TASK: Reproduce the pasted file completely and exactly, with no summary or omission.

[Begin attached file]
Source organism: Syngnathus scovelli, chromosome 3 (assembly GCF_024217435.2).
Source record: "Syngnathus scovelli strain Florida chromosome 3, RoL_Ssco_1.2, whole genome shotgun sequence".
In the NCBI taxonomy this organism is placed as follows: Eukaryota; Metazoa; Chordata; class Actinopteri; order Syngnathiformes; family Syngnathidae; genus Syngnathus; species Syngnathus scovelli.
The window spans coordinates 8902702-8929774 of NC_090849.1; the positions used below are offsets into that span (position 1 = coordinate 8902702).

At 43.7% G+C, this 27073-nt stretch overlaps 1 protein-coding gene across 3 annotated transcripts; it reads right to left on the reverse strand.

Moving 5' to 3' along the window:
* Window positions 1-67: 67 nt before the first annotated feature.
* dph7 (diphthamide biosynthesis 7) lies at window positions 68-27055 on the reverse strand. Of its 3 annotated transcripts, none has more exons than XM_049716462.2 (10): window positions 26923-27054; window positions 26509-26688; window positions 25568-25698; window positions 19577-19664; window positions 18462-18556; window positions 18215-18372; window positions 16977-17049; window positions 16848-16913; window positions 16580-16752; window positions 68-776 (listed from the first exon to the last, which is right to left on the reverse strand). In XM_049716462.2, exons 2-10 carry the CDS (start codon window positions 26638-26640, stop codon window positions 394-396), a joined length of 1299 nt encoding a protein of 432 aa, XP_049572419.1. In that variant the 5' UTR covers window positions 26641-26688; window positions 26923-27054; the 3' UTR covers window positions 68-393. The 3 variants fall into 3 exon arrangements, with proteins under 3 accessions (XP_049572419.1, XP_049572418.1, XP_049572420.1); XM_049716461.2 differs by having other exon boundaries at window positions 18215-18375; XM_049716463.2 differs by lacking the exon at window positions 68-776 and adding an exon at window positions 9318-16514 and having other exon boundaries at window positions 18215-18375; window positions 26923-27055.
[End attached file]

Source organism: Syngnathus scovelli, chromosome 3 (assembly GCF_024217435.2).
Source record: "Syngnathus scovelli strain Florida chromosome 3, RoL_Ssco_1.2, whole genome shotgun sequence".
In the NCBI taxonomy this organism is placed as follows: Eukaryota; Metazoa; Chordata; class Actinopteri; order Syngnathiformes; family Syngnathidae; genus Syngnathus; species Syngnathus scovelli.
The window spans coordinates 8902702-8929774 of NC_090849.1; the positions used below are offsets into that span (position 1 = coordinate 8902702).

At 43.7% G+C, this 27073-nt stretch overlaps 1 protein-coding gene across 3 annotated transcripts; it reads right to left on the reverse strand.

Moving 5' to 3' along the window:
* Window positions 1-67: 67 nt before the first annotated feature.
* dph7 (diphthamide biosynthesis 7) lies at window positions 68-27055 on the reverse strand. Of its 3 annotated transcripts, none has more exons than XM_049716462.2 (10): window positions 26923-27054; window positions 26509-26688; window positions 25568-25698; window positions 19577-19664; window positions 18462-18556; window positions 18215-18372; window positions 16977-17049; window positions 16848-16913; window positions 16580-16752; window positions 68-776 (listed from the first exon to the last, which is right to left on the reverse strand). In XM_049716462.2, exons 2-10 carry the CDS (start codon window positions 26638-26640, stop codon window positions 394-396), a joined length of 1299 nt encoding a protein of 432 aa, XP_049572419.1. In that variant the 5' UTR covers window positions 26641-26688; window positions 26923-27054; the 3' UTR covers window positions 68-393. The 3 variants fall into 3 exon arrangements, with proteins under 3 accessions (XP_049572419.1, XP_049572418.1, XP_049572420.1); XM_049716461.2 differs by having other exon boundaries at window positions 18215-18375; XM_049716463.2 differs by lacking the exon at window positions 68-776 and adding an exon at window positions 9318-16514 and having other exon boundaries at window positions 18215-18375; window positions 26923-27055.